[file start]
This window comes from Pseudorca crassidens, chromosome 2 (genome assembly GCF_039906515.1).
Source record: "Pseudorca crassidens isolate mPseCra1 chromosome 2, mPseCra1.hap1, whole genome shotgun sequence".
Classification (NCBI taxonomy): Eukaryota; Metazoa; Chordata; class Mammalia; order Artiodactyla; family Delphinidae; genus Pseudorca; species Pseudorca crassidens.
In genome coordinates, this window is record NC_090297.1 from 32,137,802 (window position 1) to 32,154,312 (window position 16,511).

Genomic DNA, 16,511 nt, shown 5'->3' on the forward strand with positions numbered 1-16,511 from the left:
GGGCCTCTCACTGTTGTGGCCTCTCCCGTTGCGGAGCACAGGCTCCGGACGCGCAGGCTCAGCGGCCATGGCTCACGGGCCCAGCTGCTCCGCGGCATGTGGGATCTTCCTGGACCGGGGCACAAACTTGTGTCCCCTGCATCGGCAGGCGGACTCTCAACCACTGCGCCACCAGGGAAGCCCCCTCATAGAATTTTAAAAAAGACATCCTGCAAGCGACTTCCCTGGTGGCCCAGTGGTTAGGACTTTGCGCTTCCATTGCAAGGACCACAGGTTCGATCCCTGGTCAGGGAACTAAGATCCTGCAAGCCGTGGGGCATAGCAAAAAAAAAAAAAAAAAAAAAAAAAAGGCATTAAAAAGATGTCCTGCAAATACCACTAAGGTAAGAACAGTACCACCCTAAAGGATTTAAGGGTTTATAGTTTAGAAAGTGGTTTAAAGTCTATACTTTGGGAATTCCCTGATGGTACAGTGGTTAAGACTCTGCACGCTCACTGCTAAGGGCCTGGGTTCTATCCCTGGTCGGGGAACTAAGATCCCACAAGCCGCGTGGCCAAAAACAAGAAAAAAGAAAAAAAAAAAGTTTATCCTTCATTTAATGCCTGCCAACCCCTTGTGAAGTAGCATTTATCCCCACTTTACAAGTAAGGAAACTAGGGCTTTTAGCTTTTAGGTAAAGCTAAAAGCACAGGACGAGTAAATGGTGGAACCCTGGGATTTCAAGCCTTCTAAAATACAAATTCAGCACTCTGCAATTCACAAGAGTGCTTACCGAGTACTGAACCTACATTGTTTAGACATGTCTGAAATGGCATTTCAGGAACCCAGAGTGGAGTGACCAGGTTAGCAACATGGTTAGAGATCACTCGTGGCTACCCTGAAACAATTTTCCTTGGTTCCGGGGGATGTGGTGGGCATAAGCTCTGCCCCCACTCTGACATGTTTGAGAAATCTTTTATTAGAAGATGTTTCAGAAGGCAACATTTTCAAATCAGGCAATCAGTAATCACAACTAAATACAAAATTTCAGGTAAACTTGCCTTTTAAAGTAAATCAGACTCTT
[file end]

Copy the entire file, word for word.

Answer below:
This window comes from Pseudorca crassidens, chromosome 2 (genome assembly GCF_039906515.1).
Source record: "Pseudorca crassidens isolate mPseCra1 chromosome 2, mPseCra1.hap1, whole genome shotgun sequence".
Classification (NCBI taxonomy): Eukaryota; Metazoa; Chordata; class Mammalia; order Artiodactyla; family Delphinidae; genus Pseudorca; species Pseudorca crassidens.
In genome coordinates, this window is record NC_090297.1 from 32,137,802 (window position 1) to 32,154,312 (window position 16,511).

Genomic DNA, 16,511 nt, shown 5'->3' on the forward strand with positions numbered 1-16,511 from the left:
GGGCCTCTCACTGTTGTGGCCTCTCCCGTTGCGGAGCACAGGCTCCGGACGCGCAGGCTCAGCGGCCATGGCTCACGGGCCCAGCTGCTCCGCGGCATGTGGGATCTTCCTGGACCGGGGCACAAACTTGTGTCCCCTGCATCGGCAGGCGGACTCTCAACCACTGCGCCACCAGGGAAGCCCCCTCATAGAATTTTAAAAAAGACATCCTGCAAGCGACTTCCCTGGTGGCCCAGTGGTTAGGACTTTGCGCTTCCATTGCAAGGACCACAGGTTCGATCCCTGGTCAGGGAACTAAGATCCTGCAAGCCGTGGGGCATAGCAAAAAAAAAAAAAAAAAAAAAAAAAAGGCATTAAAAAGATGTCCTGCAAATACCACTAAGGTAAGAACAGTACCACCCTAAAGGATTTAAGGGTTTATAGTTTAGAAAGTGGTTTAAAGTCTATACTTTGGGAATTCCCTGATGGTACAGTGGTTAAGACTCTGCACGCTCACTGCTAAGGGCCTGGGTTCTATCCCTGGTCGGGGAACTAAGATCCCACAAGCCGCGTGGCCAAAAACAAGAAAAAAGAAAAAAAAAAAGTTTATCCTTCATTTAATGCCTGCCAACCCCTTGTGAAGTAGCATTTATCCCCACTTTACAAGTAAGGAAACTAGGGCTTTTAGCTTTTAGGTAAAGCTAAAAGCACAGGACGAGTAAATGGTGGAACCCTGGGATTTCAAGCCTTCTAAAATACAAATTCAGCACTCTGCAATTCACAAGAGTGCTTACCGAGTACTGAACCTACATTGTTTAGACATGTCTGAAATGGCATTTCAGGAACCCAGAGTGGAGTGACCAGGTTAGCAACATGGTTAGAGATCACTCGTGGCTACCCTGAAACAATTTTCCTTGGTTCCGGGGGATGTGGTGGGCATAAGCTCTGCCCCCACTCTGACATGTTTGAGAAATCTTTTATTAGAAGATGTTTCAGAAGGCAACATTTTCAAATCAGGCAATCAGTAATCACAACTAAATACAAAATTTCAGGTAAACTTGCCTTTTAAAGTAAATCAGACTCTT